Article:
What’s the difference between the spirit and the soul?
“Soul” comes from the Hebrew word nephesh in the Old Testament and the Greek term psuchee in the New Testament. Depending on the context, it has to do with one’s life, one’s physical existence, the entire person (a living being), or what one feels (the heart), and the immortal nature of man.
“Spirit” comes from the Greek term pneuma in the New Testament and the Hebrew word ruwach in the Old Testament. Depending on the context, it’s used to describe one’s breath, wind as in air or gases, emotions such as courage, anger, or patience (he had a patient/courageous spirit), or one’s life/physical existence.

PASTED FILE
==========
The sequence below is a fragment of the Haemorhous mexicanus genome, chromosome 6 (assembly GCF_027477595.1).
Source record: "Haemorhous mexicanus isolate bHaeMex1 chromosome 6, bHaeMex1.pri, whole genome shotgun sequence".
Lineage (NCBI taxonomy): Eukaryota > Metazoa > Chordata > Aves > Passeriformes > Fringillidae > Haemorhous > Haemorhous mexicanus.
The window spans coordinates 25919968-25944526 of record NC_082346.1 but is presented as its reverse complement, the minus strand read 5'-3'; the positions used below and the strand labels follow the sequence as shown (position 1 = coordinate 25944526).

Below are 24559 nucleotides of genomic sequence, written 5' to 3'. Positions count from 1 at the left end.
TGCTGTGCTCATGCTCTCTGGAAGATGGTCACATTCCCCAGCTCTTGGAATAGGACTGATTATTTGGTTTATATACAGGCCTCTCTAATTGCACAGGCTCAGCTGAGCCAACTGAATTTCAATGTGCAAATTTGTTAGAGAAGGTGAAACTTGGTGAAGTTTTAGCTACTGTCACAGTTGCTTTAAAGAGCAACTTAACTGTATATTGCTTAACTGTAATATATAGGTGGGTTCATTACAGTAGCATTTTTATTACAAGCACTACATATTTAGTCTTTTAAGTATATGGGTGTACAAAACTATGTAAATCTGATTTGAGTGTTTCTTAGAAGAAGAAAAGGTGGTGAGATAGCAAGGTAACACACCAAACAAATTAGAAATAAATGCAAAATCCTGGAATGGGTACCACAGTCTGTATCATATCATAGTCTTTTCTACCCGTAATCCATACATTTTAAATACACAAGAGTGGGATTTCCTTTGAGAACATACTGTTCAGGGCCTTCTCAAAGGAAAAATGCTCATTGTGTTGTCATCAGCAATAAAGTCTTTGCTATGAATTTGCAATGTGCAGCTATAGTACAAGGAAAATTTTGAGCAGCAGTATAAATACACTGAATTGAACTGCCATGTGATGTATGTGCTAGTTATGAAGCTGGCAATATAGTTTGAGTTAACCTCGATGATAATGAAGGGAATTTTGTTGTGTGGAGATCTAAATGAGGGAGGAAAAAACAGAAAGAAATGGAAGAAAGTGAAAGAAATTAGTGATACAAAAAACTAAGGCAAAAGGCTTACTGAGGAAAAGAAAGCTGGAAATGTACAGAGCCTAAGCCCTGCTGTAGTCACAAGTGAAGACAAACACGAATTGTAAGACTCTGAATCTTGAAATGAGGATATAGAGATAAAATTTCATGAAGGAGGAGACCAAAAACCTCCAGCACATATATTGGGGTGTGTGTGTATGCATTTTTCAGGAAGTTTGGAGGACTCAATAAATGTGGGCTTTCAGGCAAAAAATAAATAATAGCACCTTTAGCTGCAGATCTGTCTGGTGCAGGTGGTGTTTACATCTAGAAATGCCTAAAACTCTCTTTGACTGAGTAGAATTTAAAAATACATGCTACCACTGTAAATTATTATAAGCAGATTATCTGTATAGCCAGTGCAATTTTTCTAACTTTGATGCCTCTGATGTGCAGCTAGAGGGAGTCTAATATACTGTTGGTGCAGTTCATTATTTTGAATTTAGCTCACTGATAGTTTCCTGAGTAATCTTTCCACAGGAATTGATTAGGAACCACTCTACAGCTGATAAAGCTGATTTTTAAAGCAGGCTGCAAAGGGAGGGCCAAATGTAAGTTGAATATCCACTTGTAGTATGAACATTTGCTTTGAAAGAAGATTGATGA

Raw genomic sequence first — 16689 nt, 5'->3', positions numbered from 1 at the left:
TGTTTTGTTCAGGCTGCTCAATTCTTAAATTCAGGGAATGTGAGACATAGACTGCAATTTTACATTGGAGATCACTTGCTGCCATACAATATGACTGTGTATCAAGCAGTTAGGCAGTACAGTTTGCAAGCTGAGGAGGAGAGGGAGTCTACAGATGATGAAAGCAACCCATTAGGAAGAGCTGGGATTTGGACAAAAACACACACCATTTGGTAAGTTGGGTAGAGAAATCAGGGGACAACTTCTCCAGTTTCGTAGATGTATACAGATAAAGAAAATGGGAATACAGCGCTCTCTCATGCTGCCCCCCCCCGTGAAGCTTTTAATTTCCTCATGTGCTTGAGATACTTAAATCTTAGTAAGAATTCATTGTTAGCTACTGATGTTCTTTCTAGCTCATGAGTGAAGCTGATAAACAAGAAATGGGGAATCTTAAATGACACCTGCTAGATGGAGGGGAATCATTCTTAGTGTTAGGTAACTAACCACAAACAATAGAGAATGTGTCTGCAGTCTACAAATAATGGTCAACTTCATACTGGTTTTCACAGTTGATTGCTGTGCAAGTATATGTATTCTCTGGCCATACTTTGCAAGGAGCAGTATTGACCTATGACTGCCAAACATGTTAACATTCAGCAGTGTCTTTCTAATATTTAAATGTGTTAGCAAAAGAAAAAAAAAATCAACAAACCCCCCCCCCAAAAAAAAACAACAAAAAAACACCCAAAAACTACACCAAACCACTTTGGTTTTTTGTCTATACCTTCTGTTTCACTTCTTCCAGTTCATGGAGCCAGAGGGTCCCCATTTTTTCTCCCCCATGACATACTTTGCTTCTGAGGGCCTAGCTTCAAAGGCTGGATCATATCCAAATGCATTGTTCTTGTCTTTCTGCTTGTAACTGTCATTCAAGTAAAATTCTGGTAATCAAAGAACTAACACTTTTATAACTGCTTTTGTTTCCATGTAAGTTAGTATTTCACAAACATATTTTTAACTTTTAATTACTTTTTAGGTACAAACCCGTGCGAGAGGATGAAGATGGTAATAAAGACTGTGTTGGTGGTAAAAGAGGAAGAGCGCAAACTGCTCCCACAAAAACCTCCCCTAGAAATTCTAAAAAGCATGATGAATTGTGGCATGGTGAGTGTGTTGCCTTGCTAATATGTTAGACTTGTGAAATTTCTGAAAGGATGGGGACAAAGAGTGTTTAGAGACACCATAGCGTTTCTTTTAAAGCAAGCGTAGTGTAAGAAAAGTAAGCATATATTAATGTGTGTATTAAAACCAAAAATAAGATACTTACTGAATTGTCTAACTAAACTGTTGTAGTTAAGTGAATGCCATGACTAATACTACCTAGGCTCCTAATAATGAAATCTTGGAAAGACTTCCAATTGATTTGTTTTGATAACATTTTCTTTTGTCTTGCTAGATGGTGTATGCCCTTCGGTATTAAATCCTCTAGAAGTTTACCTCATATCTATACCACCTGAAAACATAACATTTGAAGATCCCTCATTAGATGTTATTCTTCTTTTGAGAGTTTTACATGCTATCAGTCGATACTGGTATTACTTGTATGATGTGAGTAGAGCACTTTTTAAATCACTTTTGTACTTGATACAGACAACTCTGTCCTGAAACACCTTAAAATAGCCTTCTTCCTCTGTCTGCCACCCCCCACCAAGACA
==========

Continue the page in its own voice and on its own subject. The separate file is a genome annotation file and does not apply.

Jesus was said to have given his life (psuchee, soul) for a ransom (Matt. 20:28), but he said he gave his spirit (pneuma) to God (Lk. 23:46). Because of usages like this, most generally tend to use the terms “soul” and “spirit” interchangeably in a figurative sense to refer to the immortal nature of man which leaves the body at death. Yet, depending on the specific passage one reads in the Bible, a deeper study of the meanings of the words might be necessary to determine if that specific case requires that interchangeable usage.